Most people expect the holidays to be a time of cheer and laughter. After all, it’s the time when family and loved ones get together to enjoy food and traditions as decorations adorn our homes.
For many, however, this isn’t always the case. People struggle to get through the holidays for numerous reasons, but one reason is because holidays can be a time of deep sadness.
Causes of holiday depression
Many factors contribute to holiday depression, so it’s worth knowing what they are and how you can mitigate the blues during this wintry season.
The most common cause of holiday depression is an inability to be with loved ones. People often associate holidays such as Hanukkah, Christmas and New Year’s with seeing people they haven’t seen in a while, so it’s emotionally draining to lose that.
Holidays also bring unrealistic expectations and a need to buy expensive gifts. This undue financial stress can worsen feelings of depression.
Undesirable side effects
The onset of holiday depression usually leads to headaches, insomnia and excessive drinking and eating habits. Those suffering from depression also tend to lack motivation to “do what they should be doing.” People cope with depression in different ways, often seeking comfort wherever they can to get through a challenging time of life.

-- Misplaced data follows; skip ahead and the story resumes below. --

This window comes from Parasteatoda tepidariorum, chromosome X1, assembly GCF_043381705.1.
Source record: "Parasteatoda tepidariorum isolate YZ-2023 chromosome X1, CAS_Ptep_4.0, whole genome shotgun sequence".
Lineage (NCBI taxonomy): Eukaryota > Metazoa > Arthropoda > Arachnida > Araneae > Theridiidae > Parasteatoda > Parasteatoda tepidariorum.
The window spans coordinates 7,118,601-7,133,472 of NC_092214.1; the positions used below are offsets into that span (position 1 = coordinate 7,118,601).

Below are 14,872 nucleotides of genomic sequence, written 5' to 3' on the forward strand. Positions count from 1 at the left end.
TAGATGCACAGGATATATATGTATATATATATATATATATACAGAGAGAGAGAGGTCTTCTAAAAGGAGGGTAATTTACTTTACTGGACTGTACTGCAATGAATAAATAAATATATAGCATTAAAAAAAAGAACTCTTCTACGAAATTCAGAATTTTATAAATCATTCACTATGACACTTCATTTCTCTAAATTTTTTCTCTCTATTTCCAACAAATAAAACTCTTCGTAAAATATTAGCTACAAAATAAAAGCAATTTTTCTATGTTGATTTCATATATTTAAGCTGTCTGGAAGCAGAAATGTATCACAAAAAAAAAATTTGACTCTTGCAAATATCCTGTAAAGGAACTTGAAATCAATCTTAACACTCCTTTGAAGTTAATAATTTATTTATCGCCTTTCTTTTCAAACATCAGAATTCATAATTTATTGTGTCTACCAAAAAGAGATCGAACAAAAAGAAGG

Preventing the blues
So, how can you avoid falling into despair during this season when everyone else is cheerful and smiling? The first question to ask yourself is “what is the cause of my feeling down?”
It’s important to talk with others who will be open to hearing about your sadness, whether it has resulted from the loss of a loved one or a financial reversal. Counseling and support groups are invaluable resources for helping you get through times of grief. A change of scenery can also be a powerful way to reinvigorate your sense of happiness.
It’s also important to be realistic. If you take antidepressant medication, don’t expect it to work right away. Oftentimes, it may be that you simply need to make sure you’re eating right, getting the right amount of sleep (roughly 7 to 8 hours), and exercising at least most days during the week.
Reach out for help
There are times, however, when something deeper is troubling you. The most important thing you can do is talk about what you are going through with a friend. Be proactive! Seek help from those who care about you the most. This deep level of sharing can be one of the most meaningful ways to fight off the holiday blues.
Remember to live in the moment — but also look to the future with optimism.